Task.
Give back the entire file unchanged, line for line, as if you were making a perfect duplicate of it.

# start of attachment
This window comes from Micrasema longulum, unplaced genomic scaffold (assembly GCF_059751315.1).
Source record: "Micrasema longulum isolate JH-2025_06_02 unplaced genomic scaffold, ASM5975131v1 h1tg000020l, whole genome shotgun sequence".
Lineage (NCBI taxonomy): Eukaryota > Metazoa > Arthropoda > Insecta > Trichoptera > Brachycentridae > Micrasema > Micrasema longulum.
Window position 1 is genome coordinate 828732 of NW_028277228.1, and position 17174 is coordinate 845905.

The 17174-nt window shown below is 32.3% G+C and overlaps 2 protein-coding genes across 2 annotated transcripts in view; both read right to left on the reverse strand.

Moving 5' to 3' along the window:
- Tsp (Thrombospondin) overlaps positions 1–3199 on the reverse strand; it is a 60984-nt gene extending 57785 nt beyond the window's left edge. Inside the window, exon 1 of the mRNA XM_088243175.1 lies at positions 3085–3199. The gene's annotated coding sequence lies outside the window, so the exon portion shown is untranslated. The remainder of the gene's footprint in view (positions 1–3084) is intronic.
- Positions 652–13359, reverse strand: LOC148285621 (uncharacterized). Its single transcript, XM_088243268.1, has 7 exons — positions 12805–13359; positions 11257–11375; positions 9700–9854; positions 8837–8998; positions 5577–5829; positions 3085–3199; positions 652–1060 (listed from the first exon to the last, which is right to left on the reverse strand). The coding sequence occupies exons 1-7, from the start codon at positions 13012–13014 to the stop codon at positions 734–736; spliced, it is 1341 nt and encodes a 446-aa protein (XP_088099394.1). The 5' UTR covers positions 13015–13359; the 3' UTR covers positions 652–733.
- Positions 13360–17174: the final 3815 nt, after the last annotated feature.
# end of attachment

This window comes from Micrasema longulum, unplaced genomic scaffold (assembly GCF_059751315.1).
Source record: "Micrasema longulum isolate JH-2025_06_02 unplaced genomic scaffold, ASM5975131v1 h1tg000020l, whole genome shotgun sequence".
Lineage (NCBI taxonomy): Eukaryota > Metazoa > Arthropoda > Insecta > Trichoptera > Brachycentridae > Micrasema > Micrasema longulum.
Window position 1 is genome coordinate 828732 of NW_028277228.1, and position 17174 is coordinate 845905.

The 17174-nt window shown below is 32.3% G+C and overlaps 2 protein-coding genes across 2 annotated transcripts in view; both read right to left on the reverse strand.

Moving 5' to 3' along the window:
- Tsp (Thrombospondin) overlaps positions 1–3199 on the reverse strand; it is a 60984-nt gene extending 57785 nt beyond the window's left edge. Inside the window, exon 1 of the mRNA XM_088243175.1 lies at positions 3085–3199. The gene's annotated coding sequence lies outside the window, so the exon portion shown is untranslated. The remainder of the gene's footprint in view (positions 1–3084) is intronic.
- Positions 652–13359, reverse strand: LOC148285621 (uncharacterized). Its single transcript, XM_088243268.1, has 7 exons — positions 12805–13359; positions 11257–11375; positions 9700–9854; positions 8837–8998; positions 5577–5829; positions 3085–3199; positions 652–1060 (listed from the first exon to the last, which is right to left on the reverse strand). The coding sequence occupies exons 1-7, from the start codon at positions 13012–13014 to the stop codon at positions 734–736; spliced, it is 1341 nt and encodes a 446-aa protein (XP_088099394.1). The 5' UTR covers positions 13015–13359; the 3' UTR covers positions 652–733.
- Positions 13360–17174: the final 3815 nt, after the last annotated feature.